Decrease in the level of pancreatic enzymes in the small intestine can be caused by various conditions such as pancreatitis, gallstones, cystic fibrosis, pancreatic cancer, pancreatic infections, drugs, abdominal trauma and surgery. Bloating and flatulence occur during pancreatic insufficiency.
Biliary stasis refers to reduced bile production and secretion. Hepatitis, cirrhosis, gallstones, gallbladder cancer, cholecystitis, and cholecystectomy are some causes of biliary stasis.
Consumption of food that is contaminated with pathogenic bacteria, viruses, and parasites results in food poisoning.
Small intestinal bacterial overgrowth
Most of the gut bacteria reside in the large intestine. An overgrowth of bacteria within the small intestine can occur in various conditions such as diabetes, thyroid disorders, anorexia nervosa, intestinal obstruction, pancreatitis, slow gut motility and formation of diverticuli. An overgrowth of natural flora in the small intestine is referred to as small intestinal bacterial overgrowth (abbreviated as SIBO).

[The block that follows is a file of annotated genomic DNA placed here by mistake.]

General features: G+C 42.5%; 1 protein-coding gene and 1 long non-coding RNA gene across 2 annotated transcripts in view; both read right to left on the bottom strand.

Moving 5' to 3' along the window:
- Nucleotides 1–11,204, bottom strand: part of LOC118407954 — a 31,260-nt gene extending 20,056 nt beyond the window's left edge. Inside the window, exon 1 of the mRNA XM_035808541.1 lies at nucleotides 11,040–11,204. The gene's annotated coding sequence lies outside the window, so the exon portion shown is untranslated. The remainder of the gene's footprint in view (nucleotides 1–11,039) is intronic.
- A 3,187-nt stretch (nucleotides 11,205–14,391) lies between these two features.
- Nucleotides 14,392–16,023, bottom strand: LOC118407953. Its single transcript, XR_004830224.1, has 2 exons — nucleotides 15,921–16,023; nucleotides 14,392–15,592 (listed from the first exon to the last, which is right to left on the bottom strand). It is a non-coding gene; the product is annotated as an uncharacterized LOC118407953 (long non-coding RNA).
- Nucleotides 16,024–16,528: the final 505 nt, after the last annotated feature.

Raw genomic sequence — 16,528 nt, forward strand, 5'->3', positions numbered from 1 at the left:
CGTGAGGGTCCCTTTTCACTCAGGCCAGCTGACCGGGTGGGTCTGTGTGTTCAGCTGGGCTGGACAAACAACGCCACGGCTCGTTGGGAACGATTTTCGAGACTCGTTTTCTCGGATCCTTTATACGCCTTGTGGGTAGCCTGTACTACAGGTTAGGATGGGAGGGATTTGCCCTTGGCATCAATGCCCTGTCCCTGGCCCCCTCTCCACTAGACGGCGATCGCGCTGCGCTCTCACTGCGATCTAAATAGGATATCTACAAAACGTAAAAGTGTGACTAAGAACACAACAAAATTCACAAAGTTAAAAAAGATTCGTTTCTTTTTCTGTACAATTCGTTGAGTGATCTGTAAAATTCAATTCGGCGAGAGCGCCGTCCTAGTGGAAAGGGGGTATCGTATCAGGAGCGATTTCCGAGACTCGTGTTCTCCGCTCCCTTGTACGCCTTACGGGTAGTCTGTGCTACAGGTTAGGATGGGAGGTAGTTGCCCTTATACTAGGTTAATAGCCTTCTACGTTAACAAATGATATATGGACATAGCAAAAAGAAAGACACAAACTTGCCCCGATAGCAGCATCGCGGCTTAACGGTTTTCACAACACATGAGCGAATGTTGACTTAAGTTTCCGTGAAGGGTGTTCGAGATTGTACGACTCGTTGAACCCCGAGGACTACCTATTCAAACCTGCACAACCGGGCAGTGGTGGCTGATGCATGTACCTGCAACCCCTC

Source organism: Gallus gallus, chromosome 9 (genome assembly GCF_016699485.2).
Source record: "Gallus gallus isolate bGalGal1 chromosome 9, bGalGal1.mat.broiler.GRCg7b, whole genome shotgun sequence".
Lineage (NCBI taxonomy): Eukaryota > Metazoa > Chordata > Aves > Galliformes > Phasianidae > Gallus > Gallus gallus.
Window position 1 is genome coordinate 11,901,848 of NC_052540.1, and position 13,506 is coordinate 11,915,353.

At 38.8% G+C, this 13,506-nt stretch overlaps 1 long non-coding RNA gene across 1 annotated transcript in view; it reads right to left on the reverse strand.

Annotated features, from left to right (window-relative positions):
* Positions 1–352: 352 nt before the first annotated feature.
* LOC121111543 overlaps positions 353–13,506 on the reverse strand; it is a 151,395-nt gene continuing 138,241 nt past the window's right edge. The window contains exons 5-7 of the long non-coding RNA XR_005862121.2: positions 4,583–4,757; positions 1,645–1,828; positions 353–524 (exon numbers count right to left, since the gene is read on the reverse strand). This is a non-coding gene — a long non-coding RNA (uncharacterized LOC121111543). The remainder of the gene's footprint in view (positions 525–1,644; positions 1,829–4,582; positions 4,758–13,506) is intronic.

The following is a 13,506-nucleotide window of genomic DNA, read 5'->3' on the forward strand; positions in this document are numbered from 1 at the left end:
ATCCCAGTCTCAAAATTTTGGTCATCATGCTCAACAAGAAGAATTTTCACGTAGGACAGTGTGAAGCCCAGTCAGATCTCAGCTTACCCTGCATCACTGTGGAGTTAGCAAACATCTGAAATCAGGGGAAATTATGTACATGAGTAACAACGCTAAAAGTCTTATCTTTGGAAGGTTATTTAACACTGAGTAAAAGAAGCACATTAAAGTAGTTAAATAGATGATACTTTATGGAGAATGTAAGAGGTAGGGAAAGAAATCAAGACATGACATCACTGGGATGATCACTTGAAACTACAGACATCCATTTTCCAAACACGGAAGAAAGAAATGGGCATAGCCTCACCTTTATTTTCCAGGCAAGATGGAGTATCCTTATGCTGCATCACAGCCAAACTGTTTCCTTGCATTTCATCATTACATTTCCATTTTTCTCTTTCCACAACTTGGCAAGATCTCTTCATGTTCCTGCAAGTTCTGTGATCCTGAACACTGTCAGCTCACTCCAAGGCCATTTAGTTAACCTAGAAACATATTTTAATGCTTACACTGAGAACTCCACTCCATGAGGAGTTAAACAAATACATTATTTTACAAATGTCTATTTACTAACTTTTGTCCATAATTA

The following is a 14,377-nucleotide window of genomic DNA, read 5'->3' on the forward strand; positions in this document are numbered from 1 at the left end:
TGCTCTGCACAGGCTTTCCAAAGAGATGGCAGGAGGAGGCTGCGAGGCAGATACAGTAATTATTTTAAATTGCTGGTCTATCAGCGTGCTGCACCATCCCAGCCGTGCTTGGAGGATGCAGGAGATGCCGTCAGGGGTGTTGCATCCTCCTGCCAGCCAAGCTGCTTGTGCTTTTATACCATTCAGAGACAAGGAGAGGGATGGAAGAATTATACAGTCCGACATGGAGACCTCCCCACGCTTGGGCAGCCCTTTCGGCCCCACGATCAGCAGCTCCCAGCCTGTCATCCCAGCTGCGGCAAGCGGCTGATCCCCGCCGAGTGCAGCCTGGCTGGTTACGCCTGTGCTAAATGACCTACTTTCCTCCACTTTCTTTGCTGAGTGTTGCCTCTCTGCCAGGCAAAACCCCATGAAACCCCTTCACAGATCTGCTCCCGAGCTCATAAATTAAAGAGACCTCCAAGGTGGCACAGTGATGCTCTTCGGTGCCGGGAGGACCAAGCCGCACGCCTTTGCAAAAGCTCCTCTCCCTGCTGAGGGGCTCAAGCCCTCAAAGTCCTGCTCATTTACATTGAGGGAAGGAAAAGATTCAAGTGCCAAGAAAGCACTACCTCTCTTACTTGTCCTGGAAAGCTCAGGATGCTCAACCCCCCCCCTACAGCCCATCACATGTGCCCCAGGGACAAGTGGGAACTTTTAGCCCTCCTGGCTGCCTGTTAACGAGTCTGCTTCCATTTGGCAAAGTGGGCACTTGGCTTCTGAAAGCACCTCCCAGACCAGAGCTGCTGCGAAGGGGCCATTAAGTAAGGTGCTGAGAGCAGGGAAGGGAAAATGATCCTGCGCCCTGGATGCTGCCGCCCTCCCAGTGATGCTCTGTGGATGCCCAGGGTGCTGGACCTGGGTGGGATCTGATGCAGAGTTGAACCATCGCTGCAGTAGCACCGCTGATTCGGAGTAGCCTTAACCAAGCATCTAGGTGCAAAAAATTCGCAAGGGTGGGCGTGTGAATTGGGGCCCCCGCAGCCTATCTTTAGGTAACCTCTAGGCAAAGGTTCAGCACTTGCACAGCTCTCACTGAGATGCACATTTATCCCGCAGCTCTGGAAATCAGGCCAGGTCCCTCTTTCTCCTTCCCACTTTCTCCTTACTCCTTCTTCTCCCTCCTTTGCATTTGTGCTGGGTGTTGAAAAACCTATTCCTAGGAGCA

Inability to digest and absorb certain components of food (such as fructose and sorbitol) can also cause bloating and gas accumulation.
Lactose intolerance is a common condition in which a person is unable to digest the lactose sugar present in milk and dairy products. Gas accumulation and bloating are common features of this condition.
Celiac disease is characterized by an inability to absorb the gluten protein present in wheat, rye, oats, barley and some starchy foods.
A partial or complete blockage in the small or the large intestine also contributes to gas accumulation and bloating.
Short bowel syndrome
Surgical removal of a part of the small intestine can result in a malabsorption disorder known as the short bowel syndrome.
Irritable bowel syndrome
Irritable bowel syndrome is a functional disorder that affects bowel movements and causes flatulence and bloating upon consumption of certain trigger foods.
Constipation is characterized by a difficulty in passing stools. The backed up stool in the gut can cause gas accumulation and bloating.
Pseudomembranous colitis refers to an inflammation of the colon that is caused by an overgrowth of the bacteria, Clostridium difficile. This condition is also referred to as antibiotic-associated colitis.
Diverticulosis and diverticulitis
The term “diverticuli” refers to small outpouches that may grow from the walls of the gastrointestinal tract. Inflammation of the diverticuli is referred to as diverticulitis.